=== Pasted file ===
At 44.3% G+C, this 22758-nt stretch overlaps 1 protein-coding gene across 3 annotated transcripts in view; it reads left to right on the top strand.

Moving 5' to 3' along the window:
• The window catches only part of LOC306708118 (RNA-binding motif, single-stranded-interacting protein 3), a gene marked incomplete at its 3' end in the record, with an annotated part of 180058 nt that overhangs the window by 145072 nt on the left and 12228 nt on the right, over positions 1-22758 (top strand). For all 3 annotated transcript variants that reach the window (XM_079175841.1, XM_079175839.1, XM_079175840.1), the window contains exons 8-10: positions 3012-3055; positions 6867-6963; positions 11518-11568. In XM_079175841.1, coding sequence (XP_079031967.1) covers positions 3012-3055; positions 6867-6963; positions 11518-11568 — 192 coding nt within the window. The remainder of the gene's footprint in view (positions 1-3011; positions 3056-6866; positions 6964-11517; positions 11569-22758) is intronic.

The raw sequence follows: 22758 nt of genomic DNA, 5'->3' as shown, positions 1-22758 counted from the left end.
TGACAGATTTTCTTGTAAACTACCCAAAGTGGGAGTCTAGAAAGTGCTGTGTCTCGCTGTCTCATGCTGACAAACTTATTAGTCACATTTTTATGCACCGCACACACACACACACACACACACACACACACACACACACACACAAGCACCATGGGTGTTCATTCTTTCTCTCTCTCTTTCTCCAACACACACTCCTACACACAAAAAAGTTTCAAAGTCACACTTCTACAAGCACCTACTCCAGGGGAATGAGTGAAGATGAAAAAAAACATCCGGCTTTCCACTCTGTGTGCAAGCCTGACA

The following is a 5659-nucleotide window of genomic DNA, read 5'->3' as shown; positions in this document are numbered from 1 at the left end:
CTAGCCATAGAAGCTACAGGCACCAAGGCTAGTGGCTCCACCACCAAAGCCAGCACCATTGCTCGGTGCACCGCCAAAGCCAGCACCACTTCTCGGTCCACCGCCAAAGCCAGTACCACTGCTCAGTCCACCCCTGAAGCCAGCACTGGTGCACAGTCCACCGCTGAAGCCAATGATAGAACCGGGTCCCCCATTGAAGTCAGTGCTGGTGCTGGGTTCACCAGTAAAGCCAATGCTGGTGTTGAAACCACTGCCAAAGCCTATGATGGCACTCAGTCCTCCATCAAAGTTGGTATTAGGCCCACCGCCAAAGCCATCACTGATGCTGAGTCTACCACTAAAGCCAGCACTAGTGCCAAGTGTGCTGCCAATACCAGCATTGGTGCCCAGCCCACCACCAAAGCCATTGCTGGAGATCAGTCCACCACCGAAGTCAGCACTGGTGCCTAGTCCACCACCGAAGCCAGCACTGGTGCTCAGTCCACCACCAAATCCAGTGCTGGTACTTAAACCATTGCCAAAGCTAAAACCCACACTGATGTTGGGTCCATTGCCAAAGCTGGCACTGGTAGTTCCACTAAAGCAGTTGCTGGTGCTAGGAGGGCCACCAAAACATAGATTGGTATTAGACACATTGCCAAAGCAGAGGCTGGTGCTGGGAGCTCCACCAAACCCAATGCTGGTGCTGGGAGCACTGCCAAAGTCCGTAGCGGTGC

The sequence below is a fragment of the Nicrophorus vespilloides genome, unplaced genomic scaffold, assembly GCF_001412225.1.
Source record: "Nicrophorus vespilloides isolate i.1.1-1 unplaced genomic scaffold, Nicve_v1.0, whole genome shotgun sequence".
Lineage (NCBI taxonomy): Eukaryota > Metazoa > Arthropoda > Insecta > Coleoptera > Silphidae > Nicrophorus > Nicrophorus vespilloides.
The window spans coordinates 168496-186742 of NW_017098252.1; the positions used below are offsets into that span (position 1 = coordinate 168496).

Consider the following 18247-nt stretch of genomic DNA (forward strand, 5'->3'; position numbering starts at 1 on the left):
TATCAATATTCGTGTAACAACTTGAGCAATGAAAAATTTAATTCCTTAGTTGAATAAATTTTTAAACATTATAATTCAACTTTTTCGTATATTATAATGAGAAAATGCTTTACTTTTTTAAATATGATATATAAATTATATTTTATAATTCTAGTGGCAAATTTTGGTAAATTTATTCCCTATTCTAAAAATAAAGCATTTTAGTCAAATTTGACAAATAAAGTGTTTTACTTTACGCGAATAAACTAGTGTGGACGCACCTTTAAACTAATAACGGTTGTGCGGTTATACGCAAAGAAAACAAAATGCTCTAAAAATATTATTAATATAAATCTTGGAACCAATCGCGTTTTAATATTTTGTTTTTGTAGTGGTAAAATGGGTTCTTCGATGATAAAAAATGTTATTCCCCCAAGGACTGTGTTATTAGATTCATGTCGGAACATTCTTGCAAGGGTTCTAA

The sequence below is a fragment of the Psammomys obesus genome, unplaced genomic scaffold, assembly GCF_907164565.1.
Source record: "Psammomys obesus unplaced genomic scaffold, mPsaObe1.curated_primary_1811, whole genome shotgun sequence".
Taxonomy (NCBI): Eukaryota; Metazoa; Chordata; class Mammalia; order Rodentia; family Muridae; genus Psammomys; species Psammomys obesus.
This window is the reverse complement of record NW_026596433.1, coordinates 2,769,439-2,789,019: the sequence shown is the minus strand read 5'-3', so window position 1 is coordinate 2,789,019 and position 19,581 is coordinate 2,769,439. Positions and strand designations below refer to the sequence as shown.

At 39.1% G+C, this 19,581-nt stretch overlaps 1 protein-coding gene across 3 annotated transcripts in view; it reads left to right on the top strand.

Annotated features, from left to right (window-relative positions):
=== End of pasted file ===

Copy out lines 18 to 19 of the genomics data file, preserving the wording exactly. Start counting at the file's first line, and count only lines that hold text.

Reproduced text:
At 39.1% G+C, this 19,581-nt stretch overlaps 1 protein-coding gene across 3 annotated transcripts in view; it reads left to right on the top strand.

Annotated features, from left to right (window-relative positions):